EL ALTO, Bolivia (Reuters) – Erick Callejas may be just 10 years old – and a lot shorter than the other participants on the soccer pitch – but he has no qualms enforcing the rules as one of the few referees his age.
In high-altitude El Alto, Bolivia’s second-largest city and neighbor to capital La Paz, Callejas can be found on weekends blowing his whistle and calling the shots at local games, inspired by his referee father Ramiro.
“On Saturdays and Sundays I go out to referee with my little colleague, my son, Erick,” Ramiro said. “I am very proud, I’m filled with emotion because refereeing runs in his blood.”
Callejas refereed his first match in a women’s league after his dad signed him up for the job.
“There was a women’s championship and (the coordinator) asked if I could referee and I said yes.”
So far, he seems to be impressing his elders with his style. Player Beimar Tancara says Callejas has a natural talent.
“You can tell he has that character. He runs. He moves. He is not intimidated by people, even if the public shouts,” Tancara said.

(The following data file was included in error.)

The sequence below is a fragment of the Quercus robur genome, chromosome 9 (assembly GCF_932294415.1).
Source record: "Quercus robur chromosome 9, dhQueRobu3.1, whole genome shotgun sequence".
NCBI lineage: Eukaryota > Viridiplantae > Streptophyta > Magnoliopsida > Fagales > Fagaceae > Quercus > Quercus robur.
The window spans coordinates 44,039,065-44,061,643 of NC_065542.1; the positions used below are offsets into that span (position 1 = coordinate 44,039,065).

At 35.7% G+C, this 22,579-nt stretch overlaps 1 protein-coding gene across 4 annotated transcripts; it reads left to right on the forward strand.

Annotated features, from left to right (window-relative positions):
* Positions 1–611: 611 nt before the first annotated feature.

“I think he was born to be a referee. He is very talented. I like his refereeing.”
For now, Callejas is umpiring games on sandy pitches in the community league, watched closely from the sidelines by his mother and coached by his father.
But he has big hopes to one day take his talents international.
“My dream is to referee the Bolivian Derby, to be a FIFA referee so I can go to the World Cup, America Cup, Liberators Cup and the Champions League,” Callejas said.
(Reporting by Monica Machicao, Sergio Limachi, Santiago Limachi; Writing by Isabel Woodford; Editing by Lincoln Feast)